Who pays for the cost of electricity, broadband or office supplies if your employer orders you to work from home? Can I deduct my workplace at the kitchen table from my tax? Working from home brings up many questions concerning labor law and insurance.
Insurance experts from AXA and lawyers from AXA-ARAG give answers to the most important questions about teleworking.
Costs that arise through working from home voluntarily do not have to be met by the employer. In the current situation however, many people have been ordered to work from home. If in these cases employees themselves have to provide equipment or material for carrying out their work, they should be appropriately compensated, unless otherwise agreed. However, if you are voluntarily using the second screen and could also carry out your work with the laptop, your employer does not have to assume the cost.
Yes if they are necessary, such disbursements should be appropriately compensated or provided by your employer.
Yes, the employer must also help to pay for higher electricity costs. This is also on condition that you are not working from home voluntarily.
If working from home is only a temporary arrangement, this isn’t possible. Anyone wishing to deduct a proportion of rent etc. from their tax for a private office must meet strict conditions.
No. If you have technical problems when working from home, such as a power cut or internet problems for which you as an employee are not responsible, the employer must bear the related risks (obligation to continue salary payments, payment of overtime).
Yes, when working from home you must still comply with the statutory provisions of labor law such as working hours and rest periods. Under labor law, you are also obliged to document the hours that you worked at home, unless any other arrangements on a simplified way of recording working time or a corresponding waiver has been agreed.
Most people falling victim to a fake shop need nerves of steel and a great deal of time. It is becoming increasingly difficult to identify a fake shop, as the operators are becoming craftier. But always check the URL: does it contain transposed letters such as mircosoft.com instead of microsoft.com? You should also check whether the online shop has a legal notice and carefully read through the small print, the general terms and conditions (GTC). You should normally steer well clear of strikingly cheap offers. There is a major risk that they are from a fake shop or are counterfeit goods.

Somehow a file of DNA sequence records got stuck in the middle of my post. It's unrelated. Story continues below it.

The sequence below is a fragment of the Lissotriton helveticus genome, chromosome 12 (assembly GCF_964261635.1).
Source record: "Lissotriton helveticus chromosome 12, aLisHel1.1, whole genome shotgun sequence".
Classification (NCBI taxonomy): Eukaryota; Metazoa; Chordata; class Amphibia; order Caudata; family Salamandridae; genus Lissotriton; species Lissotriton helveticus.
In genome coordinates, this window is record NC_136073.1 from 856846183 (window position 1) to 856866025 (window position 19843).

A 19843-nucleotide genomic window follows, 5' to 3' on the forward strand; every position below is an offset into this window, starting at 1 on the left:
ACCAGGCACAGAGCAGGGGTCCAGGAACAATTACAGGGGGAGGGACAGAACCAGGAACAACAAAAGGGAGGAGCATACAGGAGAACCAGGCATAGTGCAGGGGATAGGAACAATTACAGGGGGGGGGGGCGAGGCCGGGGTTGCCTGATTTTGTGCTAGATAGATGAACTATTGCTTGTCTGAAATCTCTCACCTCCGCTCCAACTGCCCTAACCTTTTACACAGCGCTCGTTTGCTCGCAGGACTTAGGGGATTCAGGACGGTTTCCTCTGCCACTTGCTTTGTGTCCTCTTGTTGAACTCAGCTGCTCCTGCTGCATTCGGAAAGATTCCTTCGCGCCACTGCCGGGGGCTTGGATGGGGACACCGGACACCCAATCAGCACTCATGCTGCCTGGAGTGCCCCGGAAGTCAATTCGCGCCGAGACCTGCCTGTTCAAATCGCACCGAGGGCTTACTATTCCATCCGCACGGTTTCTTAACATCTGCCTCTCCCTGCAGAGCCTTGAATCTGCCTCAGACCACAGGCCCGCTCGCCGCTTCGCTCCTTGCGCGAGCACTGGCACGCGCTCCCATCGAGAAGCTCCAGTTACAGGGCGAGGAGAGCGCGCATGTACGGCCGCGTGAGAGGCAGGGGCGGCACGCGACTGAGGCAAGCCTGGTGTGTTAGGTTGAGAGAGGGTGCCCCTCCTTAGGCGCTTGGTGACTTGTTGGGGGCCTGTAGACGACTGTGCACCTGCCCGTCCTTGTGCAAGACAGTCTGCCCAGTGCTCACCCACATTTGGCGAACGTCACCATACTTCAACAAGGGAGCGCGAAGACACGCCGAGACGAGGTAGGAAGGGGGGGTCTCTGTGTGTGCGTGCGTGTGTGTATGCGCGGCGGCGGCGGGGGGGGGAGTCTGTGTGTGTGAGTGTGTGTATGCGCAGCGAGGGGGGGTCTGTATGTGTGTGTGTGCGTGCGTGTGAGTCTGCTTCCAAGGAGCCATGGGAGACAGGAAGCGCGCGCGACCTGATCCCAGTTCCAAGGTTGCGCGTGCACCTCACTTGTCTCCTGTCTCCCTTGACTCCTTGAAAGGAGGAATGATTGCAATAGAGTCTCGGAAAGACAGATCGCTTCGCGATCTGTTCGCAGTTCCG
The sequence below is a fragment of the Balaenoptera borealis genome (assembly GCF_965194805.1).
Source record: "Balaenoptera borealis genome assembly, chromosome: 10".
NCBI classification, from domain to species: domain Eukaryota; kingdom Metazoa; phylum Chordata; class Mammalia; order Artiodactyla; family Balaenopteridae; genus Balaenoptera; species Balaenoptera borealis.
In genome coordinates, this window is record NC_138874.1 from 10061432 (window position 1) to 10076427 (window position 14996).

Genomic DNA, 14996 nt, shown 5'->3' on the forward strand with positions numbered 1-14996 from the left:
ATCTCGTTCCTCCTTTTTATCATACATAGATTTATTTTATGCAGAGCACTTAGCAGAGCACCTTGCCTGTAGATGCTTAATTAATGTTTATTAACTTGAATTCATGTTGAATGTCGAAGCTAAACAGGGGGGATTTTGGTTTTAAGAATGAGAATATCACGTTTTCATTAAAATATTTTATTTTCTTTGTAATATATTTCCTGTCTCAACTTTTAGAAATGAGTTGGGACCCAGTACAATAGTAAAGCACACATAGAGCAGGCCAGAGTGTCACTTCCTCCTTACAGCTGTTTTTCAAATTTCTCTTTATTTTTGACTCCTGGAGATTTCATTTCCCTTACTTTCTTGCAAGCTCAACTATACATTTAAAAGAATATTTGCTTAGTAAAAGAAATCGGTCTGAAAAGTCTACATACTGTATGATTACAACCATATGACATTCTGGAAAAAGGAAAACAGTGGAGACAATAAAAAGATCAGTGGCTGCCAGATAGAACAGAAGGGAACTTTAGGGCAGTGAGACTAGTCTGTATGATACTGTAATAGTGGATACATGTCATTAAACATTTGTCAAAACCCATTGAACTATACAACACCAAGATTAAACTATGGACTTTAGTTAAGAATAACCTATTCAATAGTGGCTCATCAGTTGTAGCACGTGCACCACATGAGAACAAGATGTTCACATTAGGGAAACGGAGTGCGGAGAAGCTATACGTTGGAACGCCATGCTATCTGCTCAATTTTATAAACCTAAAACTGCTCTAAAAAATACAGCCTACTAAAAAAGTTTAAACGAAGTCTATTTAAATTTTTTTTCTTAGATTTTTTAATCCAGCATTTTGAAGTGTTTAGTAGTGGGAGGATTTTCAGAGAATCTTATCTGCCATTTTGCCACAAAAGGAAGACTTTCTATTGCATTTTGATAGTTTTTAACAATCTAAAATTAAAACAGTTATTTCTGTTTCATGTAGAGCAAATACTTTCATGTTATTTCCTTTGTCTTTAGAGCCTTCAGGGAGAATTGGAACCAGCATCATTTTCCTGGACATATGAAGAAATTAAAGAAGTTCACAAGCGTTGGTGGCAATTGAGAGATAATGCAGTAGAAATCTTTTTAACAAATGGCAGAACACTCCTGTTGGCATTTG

Nothing can happen by opening a fake email, but if you open a link in a phishing email and enter personal details, the cybercriminals have achieved their aim. To err on the side of caution when an email seems strange, you can enter the URL in the address bar manually rather than clicking on the link to the site.
Control systems aimed solely at monitoring whether employees are carrying out their work are prohibited in the office or if an employee is working from home. Consequently, work presence when employees are working from home cannot be constantly monitored and checked. If employees are informed in advance, appropriate monitoring of security or checks on work productivity are permitted while adhering to the principle of proportionality.
When working from home, you should normally ensure that you can work undisturbed. Any work carried out that is not for the employer (e.g. child care) cannot be counted as working hours.
Tip: Due to the current school situation, many parents are faced with having to juggle home schooling and working from home. If your working activities are partially or wholly restricted by childcare, you should speak to your employer.
This must be evaluated on a case-by-case basis. If you’re working from home for a long time, you must also place greater emphasis on having an ergonomic workplace setup at home.
As your employer cannot carry out any checks in your home, you must take personal responsibility here. If you have to buy new furniture because your workplace at home does not meet health regulations, particularly if it is being used intensively and over a long period, your employer should contribute toward the cost. However, the company is not obliged to provide an ideal office at home for every employee.